a committed neoclassical economist. I learned it when I was at a point in my life when rational self-interest (broadly defined) seemed the right way to understand the world.
I don't think that rational self-interest is much of a philosophy to live by. It seems too that Wolfers is having second thoughts. He had a daughter and found that his connection to her can't be explained in terms of calculating, analytical, self-interest:
My feelings toward my daughter Matilda aren’t easily expressed in analytic terms. I struggle to express it, just as I struggle to understand it. I think about my daughter, and I smile. Her laugh is the greatest joy, and it thrills me that she shares it with me. I’m fiercely protective of her, love talking about her, and she’s central not only to my life, but to who I am.
He is describing a relationship based on fidelity: one in which we are no longer closed in on our own selves, but drawn toward a deepening connection with someone else, and called to a service that is "selfless" in one sense (it is not geared toward getting a material advantage for ourselves) but self-fulfilling in another (it deepens our sense of who we are, it is a source of identity).
Wolfers makes a further argument against the idea that fatherhood can be reduced to a philosophy of individual self-interest:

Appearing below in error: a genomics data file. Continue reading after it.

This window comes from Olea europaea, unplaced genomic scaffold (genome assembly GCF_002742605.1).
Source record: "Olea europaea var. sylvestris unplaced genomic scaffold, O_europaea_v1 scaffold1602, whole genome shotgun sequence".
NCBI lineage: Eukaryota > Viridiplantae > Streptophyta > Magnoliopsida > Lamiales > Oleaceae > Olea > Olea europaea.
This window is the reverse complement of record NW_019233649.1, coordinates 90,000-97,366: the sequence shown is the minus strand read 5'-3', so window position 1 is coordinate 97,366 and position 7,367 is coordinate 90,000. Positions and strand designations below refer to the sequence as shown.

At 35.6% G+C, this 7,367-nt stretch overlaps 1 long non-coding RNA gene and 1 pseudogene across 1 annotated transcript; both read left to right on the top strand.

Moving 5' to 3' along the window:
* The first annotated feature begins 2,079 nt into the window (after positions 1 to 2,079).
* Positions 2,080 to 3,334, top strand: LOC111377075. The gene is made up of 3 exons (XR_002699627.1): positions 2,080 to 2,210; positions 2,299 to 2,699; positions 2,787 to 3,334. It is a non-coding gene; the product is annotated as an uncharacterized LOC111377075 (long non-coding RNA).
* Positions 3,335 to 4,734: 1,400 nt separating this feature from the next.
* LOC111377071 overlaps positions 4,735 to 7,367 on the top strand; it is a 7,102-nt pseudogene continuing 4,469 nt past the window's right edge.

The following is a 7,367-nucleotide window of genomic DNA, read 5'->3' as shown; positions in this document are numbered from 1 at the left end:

Forget self-interest; I’m not the only stakeholder in this debate. Beyond my better half, there’s Matilda, and the dozens of others she has brought joy to—her grandparents, aunts, uncles, and caregivers. There are the old ladies who smile as she walks down the street, the dads I share a knowing glance with, and all the good that will come from whatever lies ahead for my baby.
And Wolfers has experienced fatherhood at the visceral rather than at the analytical level of human experience:
There’s something new and strange about all this. Today, I feel the powerful force of biology. It’s visceral; it’s real; it’s hormonal, and it’s not in our economic models. I’m helpless in the face of feelings that overwhelm me...I’m surprised by how little of this I’ve consciously chosen. While the economic framework accurately describes how I choose an apple over an orange, it has had surprisingly little to say about what has been the most important choice in my life.
It's a very interesting piece by Wolfers, but I am left wondering why he had to wait until fatherhood to have experiences of this kind. There are many experiences which an economic model would similarly fail to account for. Romantic love. The beauty of nature. Masculine instincts, drives and identity. The relationship between mother and child. Filial respect. Inspired art. A love of one's own country or people. The creative instinct. The sex instinct. Kinship. Ancestry. Religion.
Did Wolfers not experience any of these things deeply enough to unsettle his belief in an economic model of life?